Hourly Rates – it’s the Litigation not the Litigator!

In the matter of Brake & Others -v- Guy & Others -v- James Hay Pension Trust (Third Party) [2022] EWHC 1911 (Ch) we again have had another case which considers the appropriate hourly rate to apply to the case.

The Background to the case is that HHJ Matthews (sitting as a High Court Judge) was to assess the costs of an application in relation to a Third-Party debt Order (made by the Guy Parties against the Third Party). It was necessary for the Court to consider whether there should be a summary assessment and also what hourly rates should be applicable.

The issue regarding the use of summary assessment was, in theory, a simple issue to resolve as the application hearing lasted less than a day and therefore CPR 44.6 PD 44 9.2 should apply. However, the Guy parties requested the Court make an Order for detailed assessment together with an interim payment in the sum of £29,173.78 (the same being 65% of the costs claimed).

However, the Court found that there was no good reason not to summarily assess the costs. HHJ reinforced the point behind summary assessment and stated that “Summary Assessment saves both time and money, even if is more “broad brush” than detailed assessment.”

In respect of the hourly rates, the Third Party argued that the applications were not sufficiently complex to justify specialist London based commercial Solicitors – it was a simple TPDO application in relation to a £70,000 debt.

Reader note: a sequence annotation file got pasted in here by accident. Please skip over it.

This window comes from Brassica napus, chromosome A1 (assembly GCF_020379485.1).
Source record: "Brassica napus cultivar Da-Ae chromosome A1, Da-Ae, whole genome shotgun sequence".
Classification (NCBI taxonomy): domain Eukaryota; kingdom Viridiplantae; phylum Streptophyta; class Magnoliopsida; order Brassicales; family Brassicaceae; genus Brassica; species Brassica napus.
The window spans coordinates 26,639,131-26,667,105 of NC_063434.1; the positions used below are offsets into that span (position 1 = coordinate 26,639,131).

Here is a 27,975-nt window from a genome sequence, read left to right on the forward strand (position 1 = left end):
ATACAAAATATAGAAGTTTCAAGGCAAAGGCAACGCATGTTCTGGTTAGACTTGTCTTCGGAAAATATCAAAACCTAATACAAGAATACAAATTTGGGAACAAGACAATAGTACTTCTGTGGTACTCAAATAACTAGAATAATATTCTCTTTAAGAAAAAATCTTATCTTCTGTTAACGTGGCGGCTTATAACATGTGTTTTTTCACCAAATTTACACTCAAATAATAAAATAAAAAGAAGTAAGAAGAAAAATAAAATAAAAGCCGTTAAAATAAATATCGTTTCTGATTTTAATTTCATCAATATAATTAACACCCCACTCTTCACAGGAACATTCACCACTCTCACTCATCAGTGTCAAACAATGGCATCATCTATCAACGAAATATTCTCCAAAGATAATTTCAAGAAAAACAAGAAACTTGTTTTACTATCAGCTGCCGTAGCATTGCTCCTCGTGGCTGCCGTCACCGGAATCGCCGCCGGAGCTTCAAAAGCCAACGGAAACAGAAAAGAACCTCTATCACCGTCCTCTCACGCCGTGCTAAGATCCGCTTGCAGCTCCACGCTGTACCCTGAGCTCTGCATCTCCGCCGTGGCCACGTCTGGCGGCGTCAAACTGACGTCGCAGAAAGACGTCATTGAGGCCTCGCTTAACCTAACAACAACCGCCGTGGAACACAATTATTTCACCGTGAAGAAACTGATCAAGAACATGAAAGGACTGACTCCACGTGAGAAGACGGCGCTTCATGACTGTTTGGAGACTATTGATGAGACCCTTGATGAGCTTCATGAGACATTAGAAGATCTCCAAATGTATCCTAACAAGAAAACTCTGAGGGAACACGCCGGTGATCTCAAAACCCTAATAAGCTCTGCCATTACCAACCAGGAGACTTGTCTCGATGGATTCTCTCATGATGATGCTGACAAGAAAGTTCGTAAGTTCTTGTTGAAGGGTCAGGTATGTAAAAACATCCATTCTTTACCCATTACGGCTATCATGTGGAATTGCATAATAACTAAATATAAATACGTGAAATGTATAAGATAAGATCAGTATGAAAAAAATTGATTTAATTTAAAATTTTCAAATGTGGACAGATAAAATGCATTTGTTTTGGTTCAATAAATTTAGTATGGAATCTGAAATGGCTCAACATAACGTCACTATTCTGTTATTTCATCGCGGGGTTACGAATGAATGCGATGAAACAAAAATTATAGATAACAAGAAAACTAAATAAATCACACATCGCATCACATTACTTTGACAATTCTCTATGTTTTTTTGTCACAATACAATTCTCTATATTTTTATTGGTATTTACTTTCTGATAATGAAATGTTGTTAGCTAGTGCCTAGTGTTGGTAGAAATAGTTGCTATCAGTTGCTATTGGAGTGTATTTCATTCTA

When considering the hourly rates, the Court held that the Guy Parties’ Solicitors are based in the City and fall within either London 1 or 2 (2021 Guideline rates).

HHJ Matthews held that the applicability of the same depends on the level of complexity of the case and the fact that a central London Law Firm predominately undertakes heavy commercial work does not necessarily mean London 1 rates apply.

Having considered the complexity of the case, HHJ Matthews held that he could not see any factors involved in the application which would justify hourly rates significantly in excess of the guideline figures, and therefore, he would be looking at rates of London 2.

This is another case which demonstrates the need for complex issues to arise in a case to justify the hourly rates claimed and simply being in any given location, is not always sufficient to obtain the rates which are claimed.

To see the full case, please see here.

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